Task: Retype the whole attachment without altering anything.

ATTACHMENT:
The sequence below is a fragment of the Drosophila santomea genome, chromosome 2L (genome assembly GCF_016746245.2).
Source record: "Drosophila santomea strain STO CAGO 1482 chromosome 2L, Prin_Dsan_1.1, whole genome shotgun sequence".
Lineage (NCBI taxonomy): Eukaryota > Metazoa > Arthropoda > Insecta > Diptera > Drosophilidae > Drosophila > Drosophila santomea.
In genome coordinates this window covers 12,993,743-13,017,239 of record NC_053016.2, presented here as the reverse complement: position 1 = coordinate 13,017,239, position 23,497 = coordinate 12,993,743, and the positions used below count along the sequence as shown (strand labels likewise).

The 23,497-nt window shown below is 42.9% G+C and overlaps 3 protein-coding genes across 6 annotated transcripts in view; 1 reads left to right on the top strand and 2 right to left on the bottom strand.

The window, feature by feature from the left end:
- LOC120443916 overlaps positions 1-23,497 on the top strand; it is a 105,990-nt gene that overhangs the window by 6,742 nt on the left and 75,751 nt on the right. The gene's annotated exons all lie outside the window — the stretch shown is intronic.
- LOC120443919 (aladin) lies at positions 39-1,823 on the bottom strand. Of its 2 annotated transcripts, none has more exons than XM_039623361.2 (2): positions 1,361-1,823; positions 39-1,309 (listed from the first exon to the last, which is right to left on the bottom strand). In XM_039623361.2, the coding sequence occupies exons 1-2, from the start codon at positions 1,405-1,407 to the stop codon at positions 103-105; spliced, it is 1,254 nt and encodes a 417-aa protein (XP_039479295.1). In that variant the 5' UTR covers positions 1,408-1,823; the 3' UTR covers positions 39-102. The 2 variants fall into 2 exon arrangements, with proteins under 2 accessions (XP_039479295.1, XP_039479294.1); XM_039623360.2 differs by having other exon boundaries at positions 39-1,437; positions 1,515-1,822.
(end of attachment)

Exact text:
The sequence below is a fragment of the Drosophila santomea genome, chromosome 2L (genome assembly GCF_016746245.2).
Source record: "Drosophila santomea strain STO CAGO 1482 chromosome 2L, Prin_Dsan_1.1, whole genome shotgun sequence".
Lineage (NCBI taxonomy): Eukaryota > Metazoa > Arthropoda > Insecta > Diptera > Drosophilidae > Drosophila > Drosophila santomea.
In genome coordinates this window covers 12,993,743-13,017,239 of record NC_053016.2, presented here as the reverse complement: position 1 = coordinate 13,017,239, position 23,497 = coordinate 12,993,743, and the positions used below count along the sequence as shown (strand labels likewise).

The 23,497-nt window shown below is 42.9% G+C and overlaps 3 protein-coding genes across 6 annotated transcripts in view; 1 reads left to right on the top strand and 2 right to left on the bottom strand.

The window, feature by feature from the left end:
- LOC120443916 overlaps positions 1-23,497 on the top strand; it is a 105,990-nt gene that overhangs the window by 6,742 nt on the left and 75,751 nt on the right. The gene's annotated exons all lie outside the window — the stretch shown is intronic.
- LOC120443919 (aladin) lies at positions 39-1,823 on the bottom strand. Of its 2 annotated transcripts, none has more exons than XM_039623361.2 (2): positions 1,361-1,823; positions 39-1,309 (listed from the first exon to the last, which is right to left on the bottom strand). In XM_039623361.2, the coding sequence occupies exons 1-2, from the start codon at positions 1,405-1,407 to the stop codon at positions 103-105; spliced, it is 1,254 nt and encodes a 417-aa protein (XP_039479295.1). In that variant the 5' UTR covers positions 1,408-1,823; the 3' UTR covers positions 39-102. The 2 variants fall into 2 exon arrangements, with proteins under 2 accessions (XP_039479295.1, XP_039479294.1); XM_039623360.2 differs by having other exon boundaries at positions 39-1,437; positions 1,515-1,822.